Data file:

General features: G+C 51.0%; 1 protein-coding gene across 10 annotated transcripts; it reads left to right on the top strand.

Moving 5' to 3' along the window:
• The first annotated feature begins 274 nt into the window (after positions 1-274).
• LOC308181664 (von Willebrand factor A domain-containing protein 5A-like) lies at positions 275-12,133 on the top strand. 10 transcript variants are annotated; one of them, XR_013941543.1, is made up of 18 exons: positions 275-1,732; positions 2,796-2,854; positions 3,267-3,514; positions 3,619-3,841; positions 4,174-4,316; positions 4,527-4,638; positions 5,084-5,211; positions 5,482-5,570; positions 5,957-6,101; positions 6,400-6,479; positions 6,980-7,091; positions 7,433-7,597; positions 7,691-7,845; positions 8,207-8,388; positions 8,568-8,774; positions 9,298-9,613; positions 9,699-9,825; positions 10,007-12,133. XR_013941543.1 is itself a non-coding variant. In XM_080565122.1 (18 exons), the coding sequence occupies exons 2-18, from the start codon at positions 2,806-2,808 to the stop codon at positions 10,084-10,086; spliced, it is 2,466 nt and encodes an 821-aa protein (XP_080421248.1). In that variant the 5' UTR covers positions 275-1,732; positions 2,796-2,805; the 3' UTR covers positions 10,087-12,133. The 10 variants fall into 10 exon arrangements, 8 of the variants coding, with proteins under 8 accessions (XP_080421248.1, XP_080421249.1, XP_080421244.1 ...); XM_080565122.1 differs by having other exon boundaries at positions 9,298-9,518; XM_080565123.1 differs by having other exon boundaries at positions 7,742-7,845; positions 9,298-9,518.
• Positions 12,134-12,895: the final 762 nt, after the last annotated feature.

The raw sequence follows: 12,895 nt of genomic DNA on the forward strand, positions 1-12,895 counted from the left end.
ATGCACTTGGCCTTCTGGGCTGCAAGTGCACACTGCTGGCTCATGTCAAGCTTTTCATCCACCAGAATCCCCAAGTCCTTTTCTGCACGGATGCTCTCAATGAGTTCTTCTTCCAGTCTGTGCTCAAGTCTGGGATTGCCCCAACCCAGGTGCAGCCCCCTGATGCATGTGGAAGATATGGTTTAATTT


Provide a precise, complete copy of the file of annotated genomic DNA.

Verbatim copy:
General features: G+C 51.0%; 1 protein-coding gene across 10 annotated transcripts; it reads left to right on the top strand.

Moving 5' to 3' along the window:
• The first annotated feature begins 274 nt into the window (after positions 1-274).
• LOC308181664 (von Willebrand factor A domain-containing protein 5A-like) lies at positions 275-12,133 on the top strand. 10 transcript variants are annotated; one of them, XR_013941543.1, is made up of 18 exons: positions 275-1,732; positions 2,796-2,854; positions 3,267-3,514; positions 3,619-3,841; positions 4,174-4,316; positions 4,527-4,638; positions 5,084-5,211; positions 5,482-5,570; positions 5,957-6,101; positions 6,400-6,479; positions 6,980-7,091; positions 7,433-7,597; positions 7,691-7,845; positions 8,207-8,388; positions 8,568-8,774; positions 9,298-9,613; positions 9,699-9,825; positions 10,007-12,133. XR_013941543.1 is itself a non-coding variant. In XM_080565122.1 (18 exons), the coding sequence occupies exons 2-18, from the start codon at positions 2,806-2,808 to the stop codon at positions 10,084-10,086; spliced, it is 2,466 nt and encodes an 821-aa protein (XP_080421248.1). In that variant the 5' UTR covers positions 275-1,732; positions 2,796-2,805; the 3' UTR covers positions 10,087-12,133. The 10 variants fall into 10 exon arrangements, 8 of the variants coding, with proteins under 8 accessions (XP_080421248.1, XP_080421249.1, XP_080421244.1 ...); XM_080565122.1 differs by having other exon boundaries at positions 9,298-9,518; XM_080565123.1 differs by having other exon boundaries at positions 7,742-7,845; positions 9,298-9,518.
• Positions 12,134-12,895: the final 762 nt, after the last annotated feature.

The raw sequence follows: 12,895 nt of genomic DNA on the forward strand, positions 1-12,895 counted from the left end.
ATGCACTTGGCCTTCTGGGCTGCAAGTGCACACTGCTGGCTCATGTCAAGCTTTTCATCCACCAGAATCCCCAAGTCCTTTTCTGCACGGATGCTCTCAATGAGTTCTTCTTCCAGTCTGTGCTCAAGTCTGGGATTGCCCCAACCCAGGTGCAGCCCCCTGATGCATGTGGAAGATATGGTTTAATTT